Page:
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    If hospitals cover up mistakes that cause injury they could be hit with financial penalties.

    As well as financial penalties, hospitals have to provide patients with a named consultant during their stay in an attempt to improve the safety of care across the NHS. Part of the plans also sees the legalisation of hospitals obliged to tell patients or relatives if treatment has harmed or killed someone through a new statutory “duty of candour” on providers of care.

    Doctors, nurses and other NHS staff will also be put under obligation of honesty by having their codes of conduct extended. If people admit errors as soon as they happened they will receive a lighter punishment if disciplined by their regulator, reports the Guardian.

    The new changes have been proposed by ministers after the Mid Staffordshire hospital scandal as part of a drive to make the NHS the world’s safest healthcare system.

    Under the proposals hospitals that are not open and honest with patients or relatives about errors that end up causing harm or death could have to pay some or all of any compensation that resulted. They would also risk having their indemnity insurance taken away of reduced if evidence proved events could be prevented.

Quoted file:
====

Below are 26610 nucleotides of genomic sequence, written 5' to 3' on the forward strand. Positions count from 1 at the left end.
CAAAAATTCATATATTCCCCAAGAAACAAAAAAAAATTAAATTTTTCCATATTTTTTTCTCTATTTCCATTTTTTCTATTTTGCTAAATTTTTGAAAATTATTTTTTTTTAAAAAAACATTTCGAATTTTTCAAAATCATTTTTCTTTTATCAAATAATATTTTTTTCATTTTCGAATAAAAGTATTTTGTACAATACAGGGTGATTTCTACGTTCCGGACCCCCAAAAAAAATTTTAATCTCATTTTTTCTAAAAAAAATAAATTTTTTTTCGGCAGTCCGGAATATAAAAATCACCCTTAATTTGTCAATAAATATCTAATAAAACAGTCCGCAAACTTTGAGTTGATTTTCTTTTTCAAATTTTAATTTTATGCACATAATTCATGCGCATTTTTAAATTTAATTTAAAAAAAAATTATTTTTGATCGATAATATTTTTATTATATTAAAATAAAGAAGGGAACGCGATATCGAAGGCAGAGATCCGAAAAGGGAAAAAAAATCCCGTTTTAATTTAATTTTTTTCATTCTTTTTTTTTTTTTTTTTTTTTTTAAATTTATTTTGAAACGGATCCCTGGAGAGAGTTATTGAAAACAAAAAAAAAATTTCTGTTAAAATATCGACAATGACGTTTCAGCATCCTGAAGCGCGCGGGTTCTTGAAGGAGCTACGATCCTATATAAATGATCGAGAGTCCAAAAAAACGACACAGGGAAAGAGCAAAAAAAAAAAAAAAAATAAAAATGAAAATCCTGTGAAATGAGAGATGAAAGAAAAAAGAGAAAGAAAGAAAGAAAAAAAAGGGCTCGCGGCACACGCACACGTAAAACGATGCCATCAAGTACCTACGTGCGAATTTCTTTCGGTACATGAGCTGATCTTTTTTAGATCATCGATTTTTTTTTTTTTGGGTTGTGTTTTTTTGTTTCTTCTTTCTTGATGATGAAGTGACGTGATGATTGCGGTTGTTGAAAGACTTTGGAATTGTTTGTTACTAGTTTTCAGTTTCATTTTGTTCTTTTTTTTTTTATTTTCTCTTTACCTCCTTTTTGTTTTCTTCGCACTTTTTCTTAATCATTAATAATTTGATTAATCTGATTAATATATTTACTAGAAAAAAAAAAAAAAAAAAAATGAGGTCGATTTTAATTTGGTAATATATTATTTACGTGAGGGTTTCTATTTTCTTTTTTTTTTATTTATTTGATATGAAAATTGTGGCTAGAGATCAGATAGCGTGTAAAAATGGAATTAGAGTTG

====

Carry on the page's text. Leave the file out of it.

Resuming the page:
Dr Johnny Marshall, director of policy at the NHS Confederation says “We will want to ensure that any process of reducing or removing compensation-funding is fair and that there are no unintended consequences for NHS trusts.”

    A spokesman for Patient Concern, a campaign group, said: “Making hospitals pay compensation for negligent care from their own budgets if they are not open and honest about what went wrong, instead of from the central litigation fund, may encourage better behaviour. But if it doesn’t, then cuts to services will result. Patients become the losers,” he said.

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    November 20, 2013 by Laura Matthews Categories: Care Quality

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